. A growing concern is that rising temperatures could allow mosquitoes to survive at higher altitudes and further transmit avian malaria and avian pox (Anon. 2007) as evidenced by a recent study; over the past two decades there has been a significant increase in the prevalence of avian malaria across the altitudinal range of the Alaka'i Plateau, which coincides with increasing air temperatures and changing patterns of precipitation and streamflow which support increased transmission of the disease (Atkinson et al.
2014) and having a montane distribution that is close to the maximum altitude within its range, this species is potentially susceptible to climate change (BirdLife International unpublished data)
. Conservation and Research Actions Underway
It occurs within the Alaka'i Wilderness Preserve but has declined dramatically within this area. The Zoological Society of San Diego is developing techniques for rearing Oreomystis
creepers from eggs and breeding them in captivity, using the related Hawai'i Creeper, at the Keauhou Bird Conservation Center (USFWS 2003)
. The Hawai'i Creeper has been successfully propagated in captivity, and release of the captive population is planned (USFWS 2003, P. Roberts in litt
. A captive breeding programme for Akikiki was started in 2015, as a collaboration between Kauai Forest Bird Recovery Project, State Department of Land and Natural Resources' Division of Forestry and Wildlife, U.S. Fish and Wildlife Service - Pacific Islands Fish and Wildlife Office and San Diego Zoo Global (Buley 2015, L. Crampton et al. in litt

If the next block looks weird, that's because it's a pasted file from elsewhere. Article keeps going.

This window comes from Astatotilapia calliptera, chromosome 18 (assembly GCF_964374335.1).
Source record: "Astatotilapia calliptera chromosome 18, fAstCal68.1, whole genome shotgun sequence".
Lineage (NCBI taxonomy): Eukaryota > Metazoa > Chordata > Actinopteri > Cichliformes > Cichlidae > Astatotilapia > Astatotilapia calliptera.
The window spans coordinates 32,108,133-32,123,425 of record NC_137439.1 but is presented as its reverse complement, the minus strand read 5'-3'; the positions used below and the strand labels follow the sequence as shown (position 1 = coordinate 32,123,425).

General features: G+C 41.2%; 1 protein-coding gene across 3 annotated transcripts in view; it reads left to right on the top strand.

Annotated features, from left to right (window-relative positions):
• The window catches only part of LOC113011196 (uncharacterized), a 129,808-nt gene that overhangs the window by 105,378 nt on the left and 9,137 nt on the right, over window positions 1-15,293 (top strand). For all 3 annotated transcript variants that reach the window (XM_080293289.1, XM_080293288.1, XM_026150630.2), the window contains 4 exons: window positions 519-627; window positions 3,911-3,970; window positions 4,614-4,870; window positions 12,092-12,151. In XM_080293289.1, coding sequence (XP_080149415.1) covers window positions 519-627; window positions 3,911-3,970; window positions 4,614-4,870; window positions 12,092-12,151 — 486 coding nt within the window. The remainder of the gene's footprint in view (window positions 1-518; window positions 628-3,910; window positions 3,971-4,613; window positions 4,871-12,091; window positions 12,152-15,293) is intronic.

. 2015). Eggs are harvested from wild nests and the chicks hatched at San Diego Zoo Global's facilities in Hawaii (Buley 2015).
Starting in April 2007, the Hawaii Department of Land and Natural Resources conducted population surveys of forest birds on Kaua'i to determine trends which were being analysed in late 2007. The U.S. Fish and Wildlife Service announced in 2005 that the Akikiki should be officially designated an endangered species. It had been a candidate species since 1994 and was again proposed in 2007 (Vanderwerf and ABC 2007)
. In 2010 it was added to the endangered species list (Foote 2010).
The Kaua'i Watershed Alliance and The Nature Conservancy are considering fencing the north-eastern section of the Alakai Plateau on Kaua'i where the species was last recorded to exclude herbivores and possibly other predators. Rodent control has been initiated, with preliminary results suggesting rat numbers have declined (L. Crampton et al. in litt
. 2015). Conservation and Research Actions Proposed